Board Book Play and Learn

When I Grow Up I Want To Drive …
When I Grow Up I Want To Be …

Rosamund Lloyd and Richard Merritt
Little Tiger

Both books hide much of their brief snippets of information beneath the thirty flaps found between the covers.

The first offers 5 different vehicles – a tractor, an ambulance, a cement mixer, a recycling truck and an aeroplane each shown on the verso and then as part of an appropriate scene on the recto, while the final spread is an integral scene …

A similar pattern is used in the look at 5 possible jobs tinies might aspire to, with a representative from each introducing themselves opposite a look at the role in action. Again the places of work are all shown in the final spread.

Bright artwork by Richard Merritt shows in turn an astronaut, a teacher, an athlete, a firefighter and a doctor.

Let’s Find The Dinosaur
Let’s Find The Mermaid

illustrated by Alex Willmore
Little Tiger

Search-and-find fun with a hunt for a T.Rex in the first book, and Mermaid in the second, is given a tactile element with felt flaps and die cut pages.

As tots engage in the game of hide and seek they’ll listen to descriptive clues such as ‘T-Rex has a scaly head. Could this be T-Rex behind the leaves.’ Or ‘Mermaid has a swishy tail. Could this be Mermaid in the coral?’

Alex Willmore’s attractively patterned spreads will ensure that each game is a playful learning opportunity, while the repeat refrain textual patterning will help with word recognition if appropriate for the particular child.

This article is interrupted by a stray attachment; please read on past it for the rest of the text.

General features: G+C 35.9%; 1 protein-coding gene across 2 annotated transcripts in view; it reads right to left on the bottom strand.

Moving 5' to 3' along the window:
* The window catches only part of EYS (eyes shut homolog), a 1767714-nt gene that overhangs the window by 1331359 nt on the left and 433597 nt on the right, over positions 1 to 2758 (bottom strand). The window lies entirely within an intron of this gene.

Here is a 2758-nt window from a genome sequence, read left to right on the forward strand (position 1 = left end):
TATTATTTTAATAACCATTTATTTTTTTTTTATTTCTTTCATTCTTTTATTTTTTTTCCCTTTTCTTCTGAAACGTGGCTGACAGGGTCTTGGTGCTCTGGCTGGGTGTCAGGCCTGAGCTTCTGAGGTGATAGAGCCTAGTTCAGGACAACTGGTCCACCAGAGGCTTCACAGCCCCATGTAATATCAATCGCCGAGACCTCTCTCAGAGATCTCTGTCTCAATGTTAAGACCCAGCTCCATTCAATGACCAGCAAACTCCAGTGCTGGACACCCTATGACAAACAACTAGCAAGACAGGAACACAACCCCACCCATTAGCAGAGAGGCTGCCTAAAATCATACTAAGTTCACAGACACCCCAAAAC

Baby 101 Touch and Trace: Plant and Grow/ Build a House
Patricia Hegarty and Thomas Elliott
Caterpillar Books

Two new titles in the STEM series for toddlers take a look at horticulture and building construction.

Plant and Grow tells of the vital things needed for seeds to germinate and thrive until the crops are ready to pick and consume.

There’s a mathematical thread to Build a House with such vocabulary as basic 2D shape names and simple counting (of roof tiles) as well as a spread showing how bricks might be bonded.

Both titles have a tactile element thanks to the ‘touch-and-trace’ details built into Thomas Elliott’s illustrations on every page to  help develop the fine motor skills of little users.

Fun learning for babies and toddlers.

Two Bears

Two Bears
Patricia Hegarty and Rotem Teplow
Caterpillar Books

As simplistic as Patricia Hegarty’s story may at first seem on the surface, Two Bears is a picture book with important themes that can be appreciated and discussed on many levels.

It’s a story of two very different bears from very different worlds, far apart … until they are displaced by the consequences of human actions.

Grizzly Bear’s northern forest home is ravaged by fires caused by man’s selfish actions.

Polar Bear’s Arctic home is also in dire trouble as the ice cap starts to melt on account of global warming.

Consequently each bear embarks on a long journey, Polar Bear moving south; Grizzly Bear going in a northerly direction to find food.

Their travels are arduous, the weather testing and food scarce, causing the bears to get thinner and thinner; still though, they remain strong in order to stay alive.

Just before they lose hope the two bears meet.

Yes, they have some superficial differences but what they have in common allows them to transcend all else and thus begin a peaceful life of understanding and togetherness ; and come spring, something very exciting takes place …

Rotem Teplow’s captivating illustrations show the bears’ physical and mental journeys as they seek safety far from their homes, helping to make the book one that successfully combines storytelling with information about the predicament of the bears. The inside cover gives brief details about this and explains how both species are attempting to cope with being under continuing threat.